Storm Climate of the Western Arctic and its Impact on Shelf-Basin Exchange
Basic Project Information
It is predicted that one of the consequences of a warmer climate will be an increase in the intensity and frequency of cyclones that influence the arctic domain. This carries with it strong ramifications, including increased precipitation, more severe coastal flooding and erosion, and enhanced transfer of momentum to the pack-ice and the water beneath it. At present it is not well understood how such changing atmospheric conditions would influence the communication between the shelves and the interior Arctic Ocean. There is increasing evidence that wind-forcing is a dominant driver of such exchange, and that the impacts of this forcing involve multiple aspects of the food web. However, wind-forced shelf-basin exchange is not simply a regional phenomenon, but one that involves a mix of time and space scales, including understanding the behavior and evolution of storm systems centered thousands of kilometers away from the areas in question. In addition, the pack-ice significantly modulates the oceanic response. Therefore, it is necessary to address simultaneously different aspects the of the atmosphere-ice ocean system -over a myriad of scale- to understand fully the causes and effects of storm-driven shelf-basin exchange.
This project brings together multiple fields (meteorology, oceanography), disciplines (physics, biochemistry), and tools (atmospheric and oceanic modeling, data analysis) to enhance the understanding of the system-wide nature of wind-driven exchange and its impact on the ecosystem of the interior and coastal Arctic. The oceanic scope is the Chukchi/Beaufort Sea region, but the atmospheric connections extend into the North Pacific, which in this context clearly needs to be considered as part of the arctic system. The project will unfold in three phases. In phase I NCEP reanalysis fields, AMSR-E ice concentration data, and SBI mooring data will be used to investigate the present storm climate, elucidating the conditions (e.g. upper-level atmospheric currents, orography of Alaska, configuration of pack-ice) leading to the strongest upwelling and downwelling. In Phase II detailed case studies of three storm events will be performed using the MIT ocean/ice model, driven by output from the high-resolution WRF atmospheric model, and analyzed in tandem with the SBI physical mooring data and biochemical shipboard data. This will enable the understanding of how regional variations in the wind and ice fields, together with the topography, influence the shelf-basin exchange. Net fluxes of biochemically important properties for each of the storms will be computed, and scaled up to obtain annual fluxes. In Phase III automated cyclone tracking applied to the full NCEP data set, together with historical ice concentration data, will be used to investigate the storm climate and associated upwelling/downwelling over several decades that encompass different climatic regimes. This will allow an assessment of possible impacts of a future warmer climate.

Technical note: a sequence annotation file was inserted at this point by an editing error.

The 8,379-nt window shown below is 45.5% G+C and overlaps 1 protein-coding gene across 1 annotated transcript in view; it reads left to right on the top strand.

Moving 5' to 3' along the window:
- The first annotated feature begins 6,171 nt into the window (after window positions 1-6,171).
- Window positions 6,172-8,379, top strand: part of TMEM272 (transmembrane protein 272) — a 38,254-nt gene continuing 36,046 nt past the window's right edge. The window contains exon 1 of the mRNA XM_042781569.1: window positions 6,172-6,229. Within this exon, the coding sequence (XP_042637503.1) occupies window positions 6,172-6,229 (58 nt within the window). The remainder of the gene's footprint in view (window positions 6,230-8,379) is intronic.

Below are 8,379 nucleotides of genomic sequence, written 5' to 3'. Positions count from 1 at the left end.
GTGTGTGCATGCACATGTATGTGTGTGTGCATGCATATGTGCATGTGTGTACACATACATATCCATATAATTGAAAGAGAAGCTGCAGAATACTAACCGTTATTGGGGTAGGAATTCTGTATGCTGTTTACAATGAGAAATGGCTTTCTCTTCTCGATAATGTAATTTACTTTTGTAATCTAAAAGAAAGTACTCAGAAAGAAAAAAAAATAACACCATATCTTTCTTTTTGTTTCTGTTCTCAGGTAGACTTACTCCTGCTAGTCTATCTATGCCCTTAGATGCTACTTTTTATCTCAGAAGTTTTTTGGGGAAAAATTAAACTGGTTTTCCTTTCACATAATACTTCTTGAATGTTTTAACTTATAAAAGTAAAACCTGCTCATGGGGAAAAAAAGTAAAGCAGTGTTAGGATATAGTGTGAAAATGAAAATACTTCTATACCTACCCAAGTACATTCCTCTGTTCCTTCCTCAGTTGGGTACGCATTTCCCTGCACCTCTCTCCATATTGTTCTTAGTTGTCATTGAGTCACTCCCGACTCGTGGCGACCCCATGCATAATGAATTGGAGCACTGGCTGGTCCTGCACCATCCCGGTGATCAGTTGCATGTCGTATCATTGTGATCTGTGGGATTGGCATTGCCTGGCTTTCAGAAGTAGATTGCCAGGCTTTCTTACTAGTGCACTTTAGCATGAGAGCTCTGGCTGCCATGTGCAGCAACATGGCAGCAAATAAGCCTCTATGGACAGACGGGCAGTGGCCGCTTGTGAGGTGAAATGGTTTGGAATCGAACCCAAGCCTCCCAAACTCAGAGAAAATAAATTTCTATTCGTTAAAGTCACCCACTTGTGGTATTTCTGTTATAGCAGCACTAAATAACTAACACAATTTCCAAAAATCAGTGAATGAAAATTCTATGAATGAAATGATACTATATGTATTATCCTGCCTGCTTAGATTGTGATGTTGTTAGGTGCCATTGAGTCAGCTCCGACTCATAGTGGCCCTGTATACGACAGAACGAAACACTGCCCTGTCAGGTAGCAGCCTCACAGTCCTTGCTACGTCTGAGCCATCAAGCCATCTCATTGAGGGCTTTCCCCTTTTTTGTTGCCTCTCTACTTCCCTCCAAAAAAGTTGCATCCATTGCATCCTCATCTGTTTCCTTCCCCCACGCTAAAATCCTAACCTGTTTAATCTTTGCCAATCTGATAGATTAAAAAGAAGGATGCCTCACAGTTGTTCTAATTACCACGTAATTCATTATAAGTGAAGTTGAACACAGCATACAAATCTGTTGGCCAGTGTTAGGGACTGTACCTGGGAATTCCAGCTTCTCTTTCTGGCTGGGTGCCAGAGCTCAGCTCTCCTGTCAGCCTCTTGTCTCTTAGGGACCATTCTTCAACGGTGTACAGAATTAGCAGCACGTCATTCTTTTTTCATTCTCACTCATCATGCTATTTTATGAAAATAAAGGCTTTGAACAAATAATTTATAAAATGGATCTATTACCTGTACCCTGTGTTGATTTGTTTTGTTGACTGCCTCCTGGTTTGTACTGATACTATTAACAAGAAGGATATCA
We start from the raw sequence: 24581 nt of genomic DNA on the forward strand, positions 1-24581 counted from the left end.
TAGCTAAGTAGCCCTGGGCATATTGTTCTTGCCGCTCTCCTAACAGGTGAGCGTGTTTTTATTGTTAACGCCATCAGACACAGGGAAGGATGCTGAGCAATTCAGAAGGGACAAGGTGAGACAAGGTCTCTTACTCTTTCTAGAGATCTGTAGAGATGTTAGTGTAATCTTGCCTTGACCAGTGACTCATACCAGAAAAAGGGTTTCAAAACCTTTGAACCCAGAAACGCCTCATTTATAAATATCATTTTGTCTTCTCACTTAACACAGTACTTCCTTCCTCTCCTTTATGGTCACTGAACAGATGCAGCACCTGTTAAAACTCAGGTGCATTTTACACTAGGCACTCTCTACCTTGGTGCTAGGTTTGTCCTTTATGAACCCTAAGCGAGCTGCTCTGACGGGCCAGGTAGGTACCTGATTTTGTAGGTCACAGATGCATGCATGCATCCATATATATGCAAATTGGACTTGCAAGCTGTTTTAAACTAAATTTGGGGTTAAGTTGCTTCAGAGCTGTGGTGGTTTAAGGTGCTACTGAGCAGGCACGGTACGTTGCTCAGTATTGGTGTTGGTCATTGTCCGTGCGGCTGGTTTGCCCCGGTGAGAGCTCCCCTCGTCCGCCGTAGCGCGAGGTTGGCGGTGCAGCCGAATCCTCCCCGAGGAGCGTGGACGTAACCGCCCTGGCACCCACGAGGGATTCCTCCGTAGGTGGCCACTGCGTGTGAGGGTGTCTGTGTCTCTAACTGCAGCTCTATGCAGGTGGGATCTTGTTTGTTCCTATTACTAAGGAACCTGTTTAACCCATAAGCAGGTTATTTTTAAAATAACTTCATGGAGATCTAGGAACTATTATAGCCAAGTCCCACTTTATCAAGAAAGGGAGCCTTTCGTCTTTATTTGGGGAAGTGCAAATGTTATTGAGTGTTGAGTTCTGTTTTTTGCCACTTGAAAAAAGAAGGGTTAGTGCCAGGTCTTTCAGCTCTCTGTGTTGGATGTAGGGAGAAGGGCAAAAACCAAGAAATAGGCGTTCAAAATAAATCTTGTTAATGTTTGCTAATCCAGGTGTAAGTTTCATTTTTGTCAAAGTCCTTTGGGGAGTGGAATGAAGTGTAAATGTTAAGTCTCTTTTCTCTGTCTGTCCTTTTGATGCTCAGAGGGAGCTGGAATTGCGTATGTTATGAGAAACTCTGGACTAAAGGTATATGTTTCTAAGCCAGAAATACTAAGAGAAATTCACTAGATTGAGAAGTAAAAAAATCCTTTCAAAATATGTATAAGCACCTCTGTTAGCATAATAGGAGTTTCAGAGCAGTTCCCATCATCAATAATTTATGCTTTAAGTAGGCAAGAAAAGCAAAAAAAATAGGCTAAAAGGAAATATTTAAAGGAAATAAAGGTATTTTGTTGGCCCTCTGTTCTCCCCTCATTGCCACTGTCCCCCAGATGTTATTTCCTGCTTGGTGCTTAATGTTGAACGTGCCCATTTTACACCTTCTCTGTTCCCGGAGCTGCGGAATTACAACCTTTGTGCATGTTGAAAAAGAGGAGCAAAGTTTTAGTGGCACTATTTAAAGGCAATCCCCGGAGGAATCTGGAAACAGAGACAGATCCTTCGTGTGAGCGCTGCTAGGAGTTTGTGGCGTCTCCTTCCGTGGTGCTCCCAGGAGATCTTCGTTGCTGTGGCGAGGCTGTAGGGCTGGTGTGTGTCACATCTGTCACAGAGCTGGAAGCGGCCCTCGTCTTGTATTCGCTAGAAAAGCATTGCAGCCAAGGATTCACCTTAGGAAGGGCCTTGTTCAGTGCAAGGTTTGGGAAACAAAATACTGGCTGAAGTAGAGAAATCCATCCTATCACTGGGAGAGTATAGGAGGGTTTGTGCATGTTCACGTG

This research will strive to determine what factors dictate the development and evolution of storms that lead to strong shelf-basin exchange, how the distribution of pack-ice modulates this, and the detailed dynamics that accomplish the exchange. Obtaining quantitative estimates of the associated biochemical fluxes will enable us to address the ramifications on the ecosystems of the shelves and central Arctic.
- Name: Michael Spall
- Department: Physical Oceanography
- Organization: Woods Hole Oceanographic Institution
- Email: mspall [at] whoi [dot] edu